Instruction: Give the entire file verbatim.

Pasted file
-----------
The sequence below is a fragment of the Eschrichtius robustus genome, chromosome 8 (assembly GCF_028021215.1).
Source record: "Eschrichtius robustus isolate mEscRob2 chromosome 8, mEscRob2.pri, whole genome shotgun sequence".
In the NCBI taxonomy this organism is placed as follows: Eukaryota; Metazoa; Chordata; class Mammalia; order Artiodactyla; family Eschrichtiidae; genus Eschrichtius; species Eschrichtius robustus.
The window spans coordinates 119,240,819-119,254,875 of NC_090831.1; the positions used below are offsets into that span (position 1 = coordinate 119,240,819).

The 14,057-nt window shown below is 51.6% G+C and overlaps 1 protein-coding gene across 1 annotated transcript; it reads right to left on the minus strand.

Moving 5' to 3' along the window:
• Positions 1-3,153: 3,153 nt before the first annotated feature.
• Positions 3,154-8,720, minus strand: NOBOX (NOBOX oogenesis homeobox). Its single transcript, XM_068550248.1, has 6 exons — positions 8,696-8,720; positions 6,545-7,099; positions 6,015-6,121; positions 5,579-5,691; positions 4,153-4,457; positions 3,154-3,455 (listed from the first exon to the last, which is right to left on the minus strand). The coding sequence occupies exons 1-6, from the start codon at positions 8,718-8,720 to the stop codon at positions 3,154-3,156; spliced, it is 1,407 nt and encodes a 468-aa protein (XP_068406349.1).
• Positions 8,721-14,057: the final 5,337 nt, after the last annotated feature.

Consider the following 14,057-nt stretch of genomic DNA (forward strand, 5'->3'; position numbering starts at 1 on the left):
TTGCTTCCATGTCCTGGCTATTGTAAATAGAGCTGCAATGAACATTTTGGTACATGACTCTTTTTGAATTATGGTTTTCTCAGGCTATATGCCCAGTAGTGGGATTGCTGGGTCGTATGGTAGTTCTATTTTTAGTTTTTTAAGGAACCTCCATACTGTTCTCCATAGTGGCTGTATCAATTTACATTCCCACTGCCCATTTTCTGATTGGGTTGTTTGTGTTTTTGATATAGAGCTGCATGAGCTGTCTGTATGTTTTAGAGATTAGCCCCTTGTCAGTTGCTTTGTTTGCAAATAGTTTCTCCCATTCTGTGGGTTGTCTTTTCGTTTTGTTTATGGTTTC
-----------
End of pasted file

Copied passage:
The sequence below is a fragment of the Eschrichtius robustus genome, chromosome 8 (assembly GCF_028021215.1).
Source record: "Eschrichtius robustus isolate mEscRob2 chromosome 8, mEscRob2.pri, whole genome shotgun sequence".
In the NCBI taxonomy this organism is placed as follows: Eukaryota; Metazoa; Chordata; class Mammalia; order Artiodactyla; family Eschrichtiidae; genus Eschrichtius; species Eschrichtius robustus.
The window spans coordinates 119,240,819-119,254,875 of NC_090831.1; the positions used below are offsets into that span (position 1 = coordinate 119,240,819).

The 14,057-nt window shown below is 51.6% G+C and overlaps 1 protein-coding gene across 1 annotated transcript; it reads right to left on the minus strand.

Moving 5' to 3' along the window:
• Positions 1-3,153: 3,153 nt before the first annotated feature.
• Positions 3,154-8,720, minus strand: NOBOX (NOBOX oogenesis homeobox). Its single transcript, XM_068550248.1, has 6 exons — positions 8,696-8,720; positions 6,545-7,099; positions 6,015-6,121; positions 5,579-5,691; positions 4,153-4,457; positions 3,154-3,455 (listed from the first exon to the last, which is right to left on the minus strand). The coding sequence occupies exons 1-6, from the start codon at positions 8,718-8,720 to the stop codon at positions 3,154-3,156; spliced, it is 1,407 nt and encodes a 468-aa protein (XP_068406349.1).
• Positions 8,721-14,057: the final 5,337 nt, after the last annotated feature.

Consider the following 14,057-nt stretch of genomic DNA (forward strand, 5'->3'; position numbering starts at 1 on the left):
TTGCTTCCATGTCCTGGCTATTGTAAATAGAGCTGCAATGAACATTTTGGTACATGACTCTTTTTGAATTATGGTTTTCTCAGGCTATATGCCCAGTAGTGGGATTGCTGGGTCGTATGGTAGTTCTATTTTTAGTTTTTTAAGGAACCTCCATACTGTTCTCCATAGTGGCTGTATCAATTTACATTCCCACTGCCCATTTTCTGATTGGGTTGTTTGTGTTTTTGATATAGAGCTGCATGAGCTGTCTGTATGTTTTAGAGATTAGCCCCTTGTCAGTTGCTTTGTTTGCAAATAGTTTCTCCCATTCTGTGGGTTGTCTTTTCGTTTTGTTTATGGTTTC